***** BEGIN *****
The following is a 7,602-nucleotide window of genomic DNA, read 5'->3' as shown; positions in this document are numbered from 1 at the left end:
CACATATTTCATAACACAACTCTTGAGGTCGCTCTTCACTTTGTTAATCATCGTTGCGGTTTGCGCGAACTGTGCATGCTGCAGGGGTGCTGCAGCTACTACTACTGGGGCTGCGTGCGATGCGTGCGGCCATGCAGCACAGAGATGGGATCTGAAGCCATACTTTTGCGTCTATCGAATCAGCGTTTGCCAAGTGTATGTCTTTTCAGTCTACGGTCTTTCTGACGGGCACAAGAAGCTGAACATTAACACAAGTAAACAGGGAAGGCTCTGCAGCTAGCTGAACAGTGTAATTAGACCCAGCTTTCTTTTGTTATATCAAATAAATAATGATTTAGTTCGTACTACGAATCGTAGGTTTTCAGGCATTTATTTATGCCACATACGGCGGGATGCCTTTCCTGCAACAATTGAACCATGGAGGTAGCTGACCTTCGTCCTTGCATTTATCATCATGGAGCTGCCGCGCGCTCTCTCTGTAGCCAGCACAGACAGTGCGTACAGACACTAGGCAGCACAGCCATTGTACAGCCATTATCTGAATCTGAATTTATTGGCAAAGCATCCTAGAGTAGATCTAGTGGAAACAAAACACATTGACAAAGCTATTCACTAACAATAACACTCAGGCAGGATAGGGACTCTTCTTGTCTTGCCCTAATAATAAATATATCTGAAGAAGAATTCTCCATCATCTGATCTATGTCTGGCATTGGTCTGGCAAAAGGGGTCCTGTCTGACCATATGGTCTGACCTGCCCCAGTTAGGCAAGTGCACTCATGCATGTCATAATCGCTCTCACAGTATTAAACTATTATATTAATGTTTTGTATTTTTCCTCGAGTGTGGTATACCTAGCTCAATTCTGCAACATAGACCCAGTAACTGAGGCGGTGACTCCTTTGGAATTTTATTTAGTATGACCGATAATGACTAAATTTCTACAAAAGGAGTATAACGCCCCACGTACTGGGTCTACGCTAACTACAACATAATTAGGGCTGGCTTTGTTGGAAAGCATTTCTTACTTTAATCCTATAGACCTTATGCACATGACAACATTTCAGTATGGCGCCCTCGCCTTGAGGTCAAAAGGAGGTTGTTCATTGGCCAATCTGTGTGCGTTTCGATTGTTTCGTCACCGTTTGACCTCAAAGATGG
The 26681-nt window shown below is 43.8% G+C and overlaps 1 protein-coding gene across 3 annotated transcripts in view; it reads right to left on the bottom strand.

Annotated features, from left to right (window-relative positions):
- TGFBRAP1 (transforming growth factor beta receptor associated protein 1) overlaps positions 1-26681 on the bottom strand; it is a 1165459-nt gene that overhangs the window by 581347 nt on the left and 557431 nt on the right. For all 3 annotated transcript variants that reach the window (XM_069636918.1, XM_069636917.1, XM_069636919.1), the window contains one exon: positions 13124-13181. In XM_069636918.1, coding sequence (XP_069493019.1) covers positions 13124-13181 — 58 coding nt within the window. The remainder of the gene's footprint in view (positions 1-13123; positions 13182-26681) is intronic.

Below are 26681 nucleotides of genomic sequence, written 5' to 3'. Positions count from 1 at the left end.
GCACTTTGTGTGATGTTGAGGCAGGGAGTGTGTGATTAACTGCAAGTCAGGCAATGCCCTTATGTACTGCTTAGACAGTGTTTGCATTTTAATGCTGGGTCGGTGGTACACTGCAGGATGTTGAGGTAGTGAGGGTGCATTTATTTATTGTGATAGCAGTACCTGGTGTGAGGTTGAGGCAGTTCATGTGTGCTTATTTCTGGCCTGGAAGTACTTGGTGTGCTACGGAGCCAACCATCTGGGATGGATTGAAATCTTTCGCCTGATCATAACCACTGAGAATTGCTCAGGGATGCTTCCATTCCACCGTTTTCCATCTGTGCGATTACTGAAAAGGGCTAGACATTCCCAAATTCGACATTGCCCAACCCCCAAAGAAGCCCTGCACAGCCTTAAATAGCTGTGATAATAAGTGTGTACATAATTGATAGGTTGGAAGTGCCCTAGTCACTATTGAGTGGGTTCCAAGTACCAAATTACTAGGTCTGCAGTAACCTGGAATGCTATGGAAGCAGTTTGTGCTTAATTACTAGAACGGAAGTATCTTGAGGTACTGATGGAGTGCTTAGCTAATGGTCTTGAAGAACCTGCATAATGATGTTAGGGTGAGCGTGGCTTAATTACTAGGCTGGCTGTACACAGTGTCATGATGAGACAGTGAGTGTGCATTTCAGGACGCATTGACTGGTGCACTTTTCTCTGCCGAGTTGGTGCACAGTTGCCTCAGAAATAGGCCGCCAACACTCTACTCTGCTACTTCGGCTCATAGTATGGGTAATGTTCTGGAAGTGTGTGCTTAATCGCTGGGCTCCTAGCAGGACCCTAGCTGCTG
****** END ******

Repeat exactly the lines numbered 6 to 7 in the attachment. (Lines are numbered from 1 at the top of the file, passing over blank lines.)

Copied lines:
Below are 26681 nucleotides of genomic sequence, written 5' to 3'. Positions count from 1 at the left end.
GCACTTTGTGTGATGTTGAGGCAGGGAGTGTGTGATTAACTGCAAGTCAGGCAATGCCCTTATGTACTGCTTAGACAGTGTTTGCATTTTAATGCTGGGTCGGTGGTACACTGCAGGATGTTGAGGTAGTGAGGGTGCATTTATTTATTGTGATAGCAGTACCTGGTGTGAGGTTGAGGCAGTTCATGTGTGCTTATTTCTGGCCTGGAAGTACTTGGTGTGCTACGGAGCCAACCATCTGGGATGGATTGAAATCTTTCGCCTGATCATAACCACTGAGAATTGCTCAGGGATGCTTCCATTCCACCGTTTTCCATCTGTGCGATTACTGAAAAGGGCTAGACATTCCCAAATTCGACATTGCCCAACCCCCAAAGAAGCCCTGCACAGCCTTAAATAGCTGTGATAATAAGTGTGTACATAATTGATAGGTTGGAAGTGCCCTAGTCACTATTGAGTGGGTTCCAAGTACCAAATTACTAGGTCTGCAGTAACCTGGAATGCTATGGAAGCAGTTTGTGCTTAATTACTAGAACGGAAGTATCTTGAGGTACTGATGGAGTGCTTAGCTAATGGTCTTGAAGAACCTGCATAATGATGTTAGGGTGAGCGTGGCTTAATTACTAGGCTGGCTGTACACAGTGTCATGATGAGACAGTGAGTGTGCATTTCAGGACGCATTGACTGGTGCACTTTTCTCTGCCGAGTTGGTGCACAGTTGCCTCAGAAATAGGCCGCCAACACTCTACTCTGCTACTTCGGCTCATAGTATGGGTAATGTTCTGGAAGTGTGTGCTTAATCGCTGGGCTCCTAGCAGGACCCTAGCTGCTG